And I guess that on power, really our product lines in power both in conventional and nuclear are quite strong are quite strong. Our Copes-Vulcan product line for turbine bypass valves, we saw good activity there in the conventional space. And then we have a good product portfolio in [indiscernible] and otherwise for pumps and valves, safety pumps and valves in nuclear.
Great. That's helpful. Just the refining piece, I think that’s very small for you guys, but does that - are you seeing some signs that the maintenance activity is starting to come back?
We've actually seen demand kind of pick up across the market as it relates specifically to refining. So for us that's ball valves, it is small, that’s true, but it does help offset the continued decline in the upstream.
Got it. Maybe just last one on the restructuring, I appreciate the disclosure, very clear, but was wondering if you could give us some sense as how the $40 million incremental kind of breaks down between the segments?
Sure. So first I think you start on the cost side, the $60 million that we have out there. That is spread relatively evenly across the three segments in corporate related global functions. And so I would expect the savings to flow through fairly similar. I think it's a little bit higher on the power and energy side given the higher level of activities that we had last year as well and just the overall revenue decline, but it is coming in across the board. And then with the corporate being a quarter of it, just to I think Marc’s comments earlier remember that some of those savings from corporate related action actually will flow-through in the charges and allocations into the segments, but relatively evenly with a little bit higher emphasis on P&E is the short answer.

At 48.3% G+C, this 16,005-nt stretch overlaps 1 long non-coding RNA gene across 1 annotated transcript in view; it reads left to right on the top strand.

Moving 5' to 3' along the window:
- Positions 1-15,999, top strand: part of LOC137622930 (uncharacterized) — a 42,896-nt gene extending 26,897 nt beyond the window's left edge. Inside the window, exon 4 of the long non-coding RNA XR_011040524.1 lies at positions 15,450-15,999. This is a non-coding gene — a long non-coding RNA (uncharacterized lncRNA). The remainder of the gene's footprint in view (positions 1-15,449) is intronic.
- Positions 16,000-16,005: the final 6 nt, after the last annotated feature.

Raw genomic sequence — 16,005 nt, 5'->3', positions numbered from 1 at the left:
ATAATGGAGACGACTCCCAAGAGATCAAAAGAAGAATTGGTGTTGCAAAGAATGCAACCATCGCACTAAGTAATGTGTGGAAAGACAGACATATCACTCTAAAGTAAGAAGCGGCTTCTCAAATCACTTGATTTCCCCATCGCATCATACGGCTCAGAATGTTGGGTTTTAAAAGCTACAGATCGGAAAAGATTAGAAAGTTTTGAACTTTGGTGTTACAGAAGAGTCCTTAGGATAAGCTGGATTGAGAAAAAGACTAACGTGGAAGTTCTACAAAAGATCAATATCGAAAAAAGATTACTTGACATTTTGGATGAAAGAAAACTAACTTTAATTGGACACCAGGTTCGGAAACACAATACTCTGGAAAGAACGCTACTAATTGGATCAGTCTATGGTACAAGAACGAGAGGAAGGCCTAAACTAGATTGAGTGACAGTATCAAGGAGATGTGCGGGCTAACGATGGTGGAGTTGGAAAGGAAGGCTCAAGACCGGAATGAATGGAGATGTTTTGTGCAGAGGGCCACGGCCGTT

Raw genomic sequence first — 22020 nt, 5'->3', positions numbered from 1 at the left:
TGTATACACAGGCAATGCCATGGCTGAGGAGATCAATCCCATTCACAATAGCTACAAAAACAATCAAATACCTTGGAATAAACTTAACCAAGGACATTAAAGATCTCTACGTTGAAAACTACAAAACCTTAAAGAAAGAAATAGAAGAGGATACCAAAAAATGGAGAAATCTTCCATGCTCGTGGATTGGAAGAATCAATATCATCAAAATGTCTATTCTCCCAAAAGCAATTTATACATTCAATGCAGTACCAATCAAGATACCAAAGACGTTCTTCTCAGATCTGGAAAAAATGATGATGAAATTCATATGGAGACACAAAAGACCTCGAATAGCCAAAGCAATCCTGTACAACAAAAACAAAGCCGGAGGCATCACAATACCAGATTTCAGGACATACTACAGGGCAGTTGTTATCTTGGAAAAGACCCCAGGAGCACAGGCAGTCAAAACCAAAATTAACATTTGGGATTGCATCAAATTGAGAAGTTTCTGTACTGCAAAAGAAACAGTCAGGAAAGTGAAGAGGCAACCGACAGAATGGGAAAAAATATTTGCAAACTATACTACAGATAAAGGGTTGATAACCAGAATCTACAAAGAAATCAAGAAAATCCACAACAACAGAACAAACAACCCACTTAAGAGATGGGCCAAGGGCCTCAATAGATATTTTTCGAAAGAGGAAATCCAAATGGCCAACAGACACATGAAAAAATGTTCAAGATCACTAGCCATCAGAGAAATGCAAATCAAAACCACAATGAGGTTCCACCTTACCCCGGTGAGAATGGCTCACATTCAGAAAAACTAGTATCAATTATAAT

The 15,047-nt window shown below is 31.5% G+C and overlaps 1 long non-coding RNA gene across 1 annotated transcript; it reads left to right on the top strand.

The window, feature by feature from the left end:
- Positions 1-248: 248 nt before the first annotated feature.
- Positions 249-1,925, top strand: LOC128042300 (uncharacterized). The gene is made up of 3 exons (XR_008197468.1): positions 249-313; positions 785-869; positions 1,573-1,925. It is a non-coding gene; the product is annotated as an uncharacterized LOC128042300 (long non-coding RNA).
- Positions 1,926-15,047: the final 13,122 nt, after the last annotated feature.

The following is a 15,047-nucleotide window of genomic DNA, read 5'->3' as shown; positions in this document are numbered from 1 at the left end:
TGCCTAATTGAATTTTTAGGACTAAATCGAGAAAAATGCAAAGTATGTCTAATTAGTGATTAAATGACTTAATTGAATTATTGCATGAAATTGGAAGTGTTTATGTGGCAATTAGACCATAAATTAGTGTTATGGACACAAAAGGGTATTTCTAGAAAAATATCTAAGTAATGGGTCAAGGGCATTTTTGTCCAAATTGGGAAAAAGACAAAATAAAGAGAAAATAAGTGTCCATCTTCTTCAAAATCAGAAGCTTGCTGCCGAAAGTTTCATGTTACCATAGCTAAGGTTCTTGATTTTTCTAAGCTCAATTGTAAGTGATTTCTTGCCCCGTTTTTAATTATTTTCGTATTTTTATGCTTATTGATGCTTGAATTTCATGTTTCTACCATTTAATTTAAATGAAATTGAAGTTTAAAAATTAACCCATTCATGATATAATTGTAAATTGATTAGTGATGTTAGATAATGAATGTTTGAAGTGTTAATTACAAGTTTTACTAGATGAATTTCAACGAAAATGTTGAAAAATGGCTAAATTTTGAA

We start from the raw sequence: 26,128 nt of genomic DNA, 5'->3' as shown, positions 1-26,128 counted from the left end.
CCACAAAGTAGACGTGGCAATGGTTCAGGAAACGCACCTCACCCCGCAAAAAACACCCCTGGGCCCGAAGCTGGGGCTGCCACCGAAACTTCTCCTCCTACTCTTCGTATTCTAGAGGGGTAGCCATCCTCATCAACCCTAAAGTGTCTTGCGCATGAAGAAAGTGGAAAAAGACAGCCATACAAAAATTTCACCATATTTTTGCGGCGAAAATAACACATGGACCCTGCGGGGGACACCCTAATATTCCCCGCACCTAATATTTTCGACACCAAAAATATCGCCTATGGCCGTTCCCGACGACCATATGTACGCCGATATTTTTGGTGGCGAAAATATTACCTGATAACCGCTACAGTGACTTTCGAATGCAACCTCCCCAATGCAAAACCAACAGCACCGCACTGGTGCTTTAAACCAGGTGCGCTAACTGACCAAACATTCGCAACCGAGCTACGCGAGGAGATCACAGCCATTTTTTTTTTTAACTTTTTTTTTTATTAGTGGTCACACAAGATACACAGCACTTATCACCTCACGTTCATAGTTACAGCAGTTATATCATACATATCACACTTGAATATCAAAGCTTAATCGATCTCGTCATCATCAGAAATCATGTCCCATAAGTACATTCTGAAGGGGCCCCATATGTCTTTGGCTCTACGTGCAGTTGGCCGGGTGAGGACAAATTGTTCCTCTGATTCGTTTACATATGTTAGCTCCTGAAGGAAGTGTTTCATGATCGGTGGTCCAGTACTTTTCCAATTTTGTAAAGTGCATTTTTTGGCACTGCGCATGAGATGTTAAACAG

Great. Thank you. Very helpful.
Thank you. Our next question comes from Deane Dray of RBC. Your line is now open.
Thank you. Good morning, everyone. I had a question to go back to your 2016 guidance and if we think about the midpoint assumptions, you’ve been very helpful on this call giving your assumptions and descriptions of your business across upstream, midstream, downstream. But at the midpoint of 2016 guidance, what you are assuming your customer CapEx declines might be for upstream, midstream downstream? So we're seeing estimates just for expectations in the down 30% to 35% on upstream. Just wanted to take – have you take us through your assumptions please.